Here we are 16 years later. Two dozen of the trees survive, exceeding expectations, and most importantly, Swainson’s hawk experts now advise that we have an active nest this year. Management and staff at the Conservancy are doing a proverbial “happy dance” over this development. It is proof that planting trees, the appropriate trees for the Swainson’s hawk and for the specific soil type, is important. So is the annual care of the trees as is a good deal of patience.
As later classes of Conservancy-planted trees mature elsewhere in the Natomas Basin, we are hopeful that they too will provide nesting opportunities for this NBHCP Covered Species. Now we have proof that thoughtful planting and care of trees can make a positive difference.
Listed as the number one worst invasive species by the Western Governor’s Association in the category of aquatics is Eurasian watermilfoil (Myriophyllum spicatum).
Eurasian watermilfoil was even at the top of the list when carp, hydrilla, golden algae, water hyacinth and nutria were included! That’s some serious competition.
We can attest to what the Western Governor’s Association is saying. Eurasian watermilfoil has on occasion compromised the Conservancy’s ability to keep managed marsh complexes fully functional. See photos here showing the weed on Conservancy mitigation land.
The Natomas Basin Habitat Conservation Plan (NBHCP) is clear that the managed marsh complexes used for NBHCP mitigation must be fully functional. When we find the pest, we marshal a team of experts to try to deal with it.
But it is a serious challenge. We consider it the Conservancy’s number one weed challenge at this point. Let’s hope the top billing on the Western Governor’s Association list will similarly mobilize regional and state officials to re-double efforts on this problem weed.
(May 18, 2018) Sometimes we get questions about the strange appearance of the eyes of some of the Giant garter snakes we feature in Conservancy media. Some say it looks like something out of a horror film (AKA “scary movie”).
It normally looks like a filmy-looking cover over the eyes, at least in some of the photographs we share.
Actually, this is what is called a nictitating membrane, or, as some would say, third eyelid. Usually, it is considered to be transparent, and enables the animal to continue to see while protecting or moisturizing the eye.
And Giant garter snakes aren’t the only animals in the Natomas Basin that have this nictitating eye lid. Fish, amphibians and some birds are among the creatures that have it. There are many beavers in the Natomas Basin, and they have them as well, although they are thought to be clear. Bald eagles too.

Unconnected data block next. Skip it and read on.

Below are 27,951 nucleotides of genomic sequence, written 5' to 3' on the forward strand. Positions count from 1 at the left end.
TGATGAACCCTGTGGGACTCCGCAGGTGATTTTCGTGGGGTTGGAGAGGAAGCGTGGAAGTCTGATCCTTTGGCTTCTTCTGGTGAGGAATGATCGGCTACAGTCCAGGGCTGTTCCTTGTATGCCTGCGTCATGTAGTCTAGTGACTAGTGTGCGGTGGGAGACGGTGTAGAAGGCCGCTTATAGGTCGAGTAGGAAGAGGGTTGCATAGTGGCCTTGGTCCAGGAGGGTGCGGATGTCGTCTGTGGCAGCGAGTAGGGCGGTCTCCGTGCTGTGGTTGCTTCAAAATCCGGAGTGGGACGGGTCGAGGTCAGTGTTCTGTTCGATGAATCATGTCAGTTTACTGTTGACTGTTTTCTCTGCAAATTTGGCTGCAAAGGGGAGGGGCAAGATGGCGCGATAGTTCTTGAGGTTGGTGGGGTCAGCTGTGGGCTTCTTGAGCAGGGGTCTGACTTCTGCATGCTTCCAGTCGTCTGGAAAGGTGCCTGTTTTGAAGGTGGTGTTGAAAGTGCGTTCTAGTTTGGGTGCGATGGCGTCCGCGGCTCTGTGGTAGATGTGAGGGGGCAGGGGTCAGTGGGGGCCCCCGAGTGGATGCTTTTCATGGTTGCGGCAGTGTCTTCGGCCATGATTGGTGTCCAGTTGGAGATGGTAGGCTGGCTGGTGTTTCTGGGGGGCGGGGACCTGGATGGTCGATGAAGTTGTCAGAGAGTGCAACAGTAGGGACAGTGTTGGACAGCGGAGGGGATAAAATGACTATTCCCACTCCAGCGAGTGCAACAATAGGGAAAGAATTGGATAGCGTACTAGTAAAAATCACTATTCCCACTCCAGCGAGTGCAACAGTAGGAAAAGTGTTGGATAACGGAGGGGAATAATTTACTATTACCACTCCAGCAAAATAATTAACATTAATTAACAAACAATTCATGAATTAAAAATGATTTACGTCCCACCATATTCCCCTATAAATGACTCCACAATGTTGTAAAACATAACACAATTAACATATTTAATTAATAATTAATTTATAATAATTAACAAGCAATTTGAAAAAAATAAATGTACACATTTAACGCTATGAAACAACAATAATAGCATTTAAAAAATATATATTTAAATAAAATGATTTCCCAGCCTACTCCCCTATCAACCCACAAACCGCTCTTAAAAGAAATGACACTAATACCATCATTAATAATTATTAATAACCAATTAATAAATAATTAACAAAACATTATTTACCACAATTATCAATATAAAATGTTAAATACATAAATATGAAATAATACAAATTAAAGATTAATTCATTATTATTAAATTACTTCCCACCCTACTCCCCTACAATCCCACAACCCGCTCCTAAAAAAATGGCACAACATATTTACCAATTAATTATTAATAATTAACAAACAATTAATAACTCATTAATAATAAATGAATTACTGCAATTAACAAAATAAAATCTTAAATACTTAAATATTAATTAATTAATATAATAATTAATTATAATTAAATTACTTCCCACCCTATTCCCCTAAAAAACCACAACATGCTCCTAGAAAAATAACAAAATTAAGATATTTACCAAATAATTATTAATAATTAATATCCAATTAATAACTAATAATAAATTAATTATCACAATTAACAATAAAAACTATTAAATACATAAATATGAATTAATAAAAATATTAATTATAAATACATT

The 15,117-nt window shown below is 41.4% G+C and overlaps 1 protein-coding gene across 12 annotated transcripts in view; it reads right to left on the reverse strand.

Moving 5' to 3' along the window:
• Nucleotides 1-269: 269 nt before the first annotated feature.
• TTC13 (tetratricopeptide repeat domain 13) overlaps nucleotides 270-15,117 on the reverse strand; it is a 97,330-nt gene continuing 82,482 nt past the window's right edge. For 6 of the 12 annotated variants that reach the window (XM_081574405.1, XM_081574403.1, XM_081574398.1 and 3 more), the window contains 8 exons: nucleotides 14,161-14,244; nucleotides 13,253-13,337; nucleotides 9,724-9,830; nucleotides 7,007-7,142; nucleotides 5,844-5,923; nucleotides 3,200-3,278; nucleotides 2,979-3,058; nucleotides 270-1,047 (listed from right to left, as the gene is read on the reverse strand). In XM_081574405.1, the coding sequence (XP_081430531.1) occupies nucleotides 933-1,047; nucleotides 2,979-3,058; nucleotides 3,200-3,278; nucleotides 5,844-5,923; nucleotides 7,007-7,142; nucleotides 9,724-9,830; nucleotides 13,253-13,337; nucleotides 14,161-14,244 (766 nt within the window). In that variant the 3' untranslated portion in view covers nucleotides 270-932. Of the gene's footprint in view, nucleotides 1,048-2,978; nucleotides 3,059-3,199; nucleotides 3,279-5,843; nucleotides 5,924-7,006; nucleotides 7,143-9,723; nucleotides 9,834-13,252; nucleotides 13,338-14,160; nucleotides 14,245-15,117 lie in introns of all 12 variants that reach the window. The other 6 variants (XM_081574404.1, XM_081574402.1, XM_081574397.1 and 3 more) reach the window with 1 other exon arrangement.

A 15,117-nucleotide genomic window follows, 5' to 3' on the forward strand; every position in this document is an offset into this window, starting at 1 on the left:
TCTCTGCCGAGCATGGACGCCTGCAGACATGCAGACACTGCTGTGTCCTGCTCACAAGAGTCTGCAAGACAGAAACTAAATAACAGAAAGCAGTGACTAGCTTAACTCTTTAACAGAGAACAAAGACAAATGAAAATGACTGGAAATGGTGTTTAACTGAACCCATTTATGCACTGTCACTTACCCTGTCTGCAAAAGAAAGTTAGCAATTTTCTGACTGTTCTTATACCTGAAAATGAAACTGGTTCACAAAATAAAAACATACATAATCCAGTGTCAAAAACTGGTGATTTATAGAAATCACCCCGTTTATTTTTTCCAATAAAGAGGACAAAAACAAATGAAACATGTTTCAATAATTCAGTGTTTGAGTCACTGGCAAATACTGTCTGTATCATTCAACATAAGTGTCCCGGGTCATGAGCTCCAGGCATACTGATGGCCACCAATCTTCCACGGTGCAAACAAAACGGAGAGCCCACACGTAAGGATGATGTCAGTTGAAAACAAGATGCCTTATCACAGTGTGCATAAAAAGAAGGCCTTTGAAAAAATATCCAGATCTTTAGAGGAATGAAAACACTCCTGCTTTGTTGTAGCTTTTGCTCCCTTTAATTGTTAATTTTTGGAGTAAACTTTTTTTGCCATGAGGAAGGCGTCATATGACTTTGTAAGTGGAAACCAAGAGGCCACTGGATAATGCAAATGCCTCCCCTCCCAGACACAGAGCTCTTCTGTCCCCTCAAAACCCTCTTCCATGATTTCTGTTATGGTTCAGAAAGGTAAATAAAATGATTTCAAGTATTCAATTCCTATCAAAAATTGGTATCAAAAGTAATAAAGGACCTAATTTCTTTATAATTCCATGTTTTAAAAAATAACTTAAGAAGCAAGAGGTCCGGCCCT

So, don’t be afraid. When you see this, it is normal. At least for our friends on the Conservancy preserves and many other places in the natural world.
(May 7, 2018) When we’re asked what the Giant garter snakes eat, we always respond by saying mosquito fish and tadpoles and similar small aquatic organisms. And, after nearly two decades of observing the Giant garter snake on Conservancy preserves, we can attest to this answer. Time and again, we see that this is what they eat.
As one of the two “Primary species” listed as “Covered Species” under the Natomas Basin Habitat Conservation Land and the Metro Air Park Habitat Conservation Plan, we take great care to make sure there is plenty of prey of this nature for the Giant garter snakes to eat.
However, recently on the Conservancy preserves, we witnessed a Giant garter snake eating a large green sunfish. I use the word large because the sunfish consumed by this Giant garter snake was many times larger than a mosquito fish or a tadpole. Maybe it is fitting that one of the Giant garter snakes on the Conservancy’s preserves gobbled up a green sunfish. That’s because sunfish are believed to eat Giant garter snake newborns, which look very worm-like at and soon after their birth.
We have video of this event, and it is dramatic. What the video depicts is a Giant garter snake, which we believe is a young-ish male (we say “young” because it is not very big) on a Conservancy preserve, maneuvering the green sunfish away from water and into a position where it can eat it. What is not seen is another segment where the Giant garter snake literally pulls the green sunfish through bankside vegetation to the scene first shown in the video.